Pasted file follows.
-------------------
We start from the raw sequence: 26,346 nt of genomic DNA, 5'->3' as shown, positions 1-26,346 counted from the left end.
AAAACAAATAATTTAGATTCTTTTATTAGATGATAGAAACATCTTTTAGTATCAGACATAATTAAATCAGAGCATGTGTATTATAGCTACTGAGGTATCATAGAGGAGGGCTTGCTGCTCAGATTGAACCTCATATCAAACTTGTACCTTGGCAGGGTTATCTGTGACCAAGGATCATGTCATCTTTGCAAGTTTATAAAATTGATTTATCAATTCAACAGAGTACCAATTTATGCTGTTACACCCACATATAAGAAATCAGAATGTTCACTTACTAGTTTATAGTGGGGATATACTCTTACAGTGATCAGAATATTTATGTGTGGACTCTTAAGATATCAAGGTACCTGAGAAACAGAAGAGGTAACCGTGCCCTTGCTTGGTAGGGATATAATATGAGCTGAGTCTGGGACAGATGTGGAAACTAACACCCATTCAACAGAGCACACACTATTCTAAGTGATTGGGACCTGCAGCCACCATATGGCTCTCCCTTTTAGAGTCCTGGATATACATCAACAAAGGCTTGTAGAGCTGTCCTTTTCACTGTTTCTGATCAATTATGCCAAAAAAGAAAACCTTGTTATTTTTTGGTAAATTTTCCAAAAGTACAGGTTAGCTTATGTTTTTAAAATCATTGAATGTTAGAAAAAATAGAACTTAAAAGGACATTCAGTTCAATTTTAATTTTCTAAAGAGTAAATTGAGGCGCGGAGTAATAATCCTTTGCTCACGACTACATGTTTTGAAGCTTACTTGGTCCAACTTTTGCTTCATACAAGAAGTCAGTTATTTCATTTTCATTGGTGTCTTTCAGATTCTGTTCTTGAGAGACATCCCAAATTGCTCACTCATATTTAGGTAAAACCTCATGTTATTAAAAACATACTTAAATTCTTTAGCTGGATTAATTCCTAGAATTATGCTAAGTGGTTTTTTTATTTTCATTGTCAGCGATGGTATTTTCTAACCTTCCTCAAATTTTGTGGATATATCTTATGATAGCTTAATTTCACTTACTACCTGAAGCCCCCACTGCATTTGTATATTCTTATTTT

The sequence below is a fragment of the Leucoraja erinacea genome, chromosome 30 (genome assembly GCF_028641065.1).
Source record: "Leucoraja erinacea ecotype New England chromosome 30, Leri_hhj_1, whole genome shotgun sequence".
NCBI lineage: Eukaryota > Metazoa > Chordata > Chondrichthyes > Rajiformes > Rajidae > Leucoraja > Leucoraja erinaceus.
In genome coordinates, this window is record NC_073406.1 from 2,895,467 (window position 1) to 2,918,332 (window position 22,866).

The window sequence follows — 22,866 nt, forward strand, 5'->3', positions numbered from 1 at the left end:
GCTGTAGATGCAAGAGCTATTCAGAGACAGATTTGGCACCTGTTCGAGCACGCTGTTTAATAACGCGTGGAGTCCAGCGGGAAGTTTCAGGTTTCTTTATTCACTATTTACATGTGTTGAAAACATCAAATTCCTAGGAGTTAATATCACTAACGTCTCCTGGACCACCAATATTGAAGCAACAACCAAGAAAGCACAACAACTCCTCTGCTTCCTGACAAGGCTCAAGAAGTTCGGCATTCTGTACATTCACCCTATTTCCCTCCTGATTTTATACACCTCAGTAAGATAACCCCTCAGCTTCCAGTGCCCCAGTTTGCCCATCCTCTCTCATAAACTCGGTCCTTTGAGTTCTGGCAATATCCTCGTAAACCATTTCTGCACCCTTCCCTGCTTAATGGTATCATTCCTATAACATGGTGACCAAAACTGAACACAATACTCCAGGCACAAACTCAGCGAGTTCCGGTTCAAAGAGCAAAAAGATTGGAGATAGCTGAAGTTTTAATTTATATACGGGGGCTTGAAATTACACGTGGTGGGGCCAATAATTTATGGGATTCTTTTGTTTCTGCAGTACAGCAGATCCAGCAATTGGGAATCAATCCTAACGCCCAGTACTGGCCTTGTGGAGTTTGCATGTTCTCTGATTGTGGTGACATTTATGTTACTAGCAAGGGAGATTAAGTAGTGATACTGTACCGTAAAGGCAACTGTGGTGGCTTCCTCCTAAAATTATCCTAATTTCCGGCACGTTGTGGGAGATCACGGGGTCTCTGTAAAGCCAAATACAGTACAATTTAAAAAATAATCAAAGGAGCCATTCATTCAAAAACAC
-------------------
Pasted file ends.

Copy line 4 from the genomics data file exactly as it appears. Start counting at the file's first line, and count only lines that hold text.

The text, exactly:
Source record: "Leucoraja erinacea ecotype New England chromosome 30, Leri_hhj_1, whole genome shotgun sequence".